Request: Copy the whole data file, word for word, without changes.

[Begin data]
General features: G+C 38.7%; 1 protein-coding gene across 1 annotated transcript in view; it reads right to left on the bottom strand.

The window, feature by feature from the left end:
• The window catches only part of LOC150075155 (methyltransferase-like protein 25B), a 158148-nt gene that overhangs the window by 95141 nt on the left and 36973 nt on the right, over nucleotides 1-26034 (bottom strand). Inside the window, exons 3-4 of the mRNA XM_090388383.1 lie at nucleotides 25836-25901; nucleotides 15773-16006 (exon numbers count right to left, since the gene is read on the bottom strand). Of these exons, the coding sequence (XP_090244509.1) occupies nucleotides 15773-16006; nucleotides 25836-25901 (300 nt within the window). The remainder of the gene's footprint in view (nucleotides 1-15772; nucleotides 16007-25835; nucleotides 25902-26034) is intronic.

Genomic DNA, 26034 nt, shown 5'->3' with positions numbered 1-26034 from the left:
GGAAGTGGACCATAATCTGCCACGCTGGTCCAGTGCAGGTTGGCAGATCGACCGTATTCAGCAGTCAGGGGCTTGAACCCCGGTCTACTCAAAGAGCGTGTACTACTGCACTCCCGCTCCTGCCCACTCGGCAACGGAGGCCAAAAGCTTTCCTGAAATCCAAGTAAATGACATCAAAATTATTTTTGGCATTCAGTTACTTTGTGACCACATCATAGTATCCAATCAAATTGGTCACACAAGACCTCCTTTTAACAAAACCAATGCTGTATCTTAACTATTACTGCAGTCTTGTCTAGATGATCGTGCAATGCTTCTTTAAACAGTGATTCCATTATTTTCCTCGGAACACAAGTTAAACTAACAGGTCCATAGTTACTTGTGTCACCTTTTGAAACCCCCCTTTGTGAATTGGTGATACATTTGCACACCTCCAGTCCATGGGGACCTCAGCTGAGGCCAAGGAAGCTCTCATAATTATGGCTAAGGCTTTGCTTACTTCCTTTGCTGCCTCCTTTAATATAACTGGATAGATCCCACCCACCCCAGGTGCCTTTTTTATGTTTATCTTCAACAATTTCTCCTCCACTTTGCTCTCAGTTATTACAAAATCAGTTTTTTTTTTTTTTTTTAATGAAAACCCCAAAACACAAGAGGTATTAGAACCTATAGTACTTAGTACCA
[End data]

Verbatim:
General features: G+C 38.7%; 1 protein-coding gene across 1 annotated transcript in view; it reads right to left on the bottom strand.

The window, feature by feature from the left end:
• The window catches only part of LOC150075155 (methyltransferase-like protein 25B), a 158148-nt gene that overhangs the window by 95141 nt on the left and 36973 nt on the right, over nucleotides 1-26034 (bottom strand). Inside the window, exons 3-4 of the mRNA XM_090388383.1 lie at nucleotides 25836-25901; nucleotides 15773-16006 (exon numbers count right to left, since the gene is read on the bottom strand). Of these exons, the coding sequence (XP_090244509.1) occupies nucleotides 15773-16006; nucleotides 25836-25901 (300 nt within the window). The remainder of the gene's footprint in view (nucleotides 1-15772; nucleotides 16007-25835; nucleotides 25902-26034) is intronic.

Genomic DNA, 26034 nt, shown 5'->3' with positions numbered 1-26034 from the left:
GGAAGTGGACCATAATCTGCCACGCTGGTCCAGTGCAGGTTGGCAGATCGACCGTATTCAGCAGTCAGGGGCTTGAACCCCGGTCTACTCAAAGAGCGTGTACTACTGCACTCCCGCTCCTGCCCACTCGGCAACGGAGGCCAAAAGCTTTCCTGAAATCCAAGTAAATGACATCAAAATTATTTTTGGCATTCAGTTACTTTGTGACCACATCATAGTATCCAATCAAATTGGTCACACAAGACCTCCTTTTAACAAAACCAATGCTGTATCTTAACTATTACTGCAGTCTTGTCTAGATGATCGTGCAATGCTTCTTTAAACAGTGATTCCATTATTTTCCTCGGAACACAAGTTAAACTAACAGGTCCATAGTTACTTGTGTCACCTTTTGAAACCCCCCTTTGTGAATTGGTGATACATTTGCACACCTCCAGTCCATGGGGACCTCAGCTGAGGCCAAGGAAGCTCTCATAATTATGGCTAAGGCTTTGCTTACTTCCTTTGCTGCCTCCTTTAATATAACTGGATAGATCCCACCCACCCCAGGTGCCTTTTTTATGTTTATCTTCAACAATTTCTCCTCCACTTTGCTCTCAGTTATTACAAAATCAGTTTTTTTTTTTTTTTTTAATGAAAACCCCAAAACACAAGAGGTATTAGAACCTATAGTACTTAGTACCA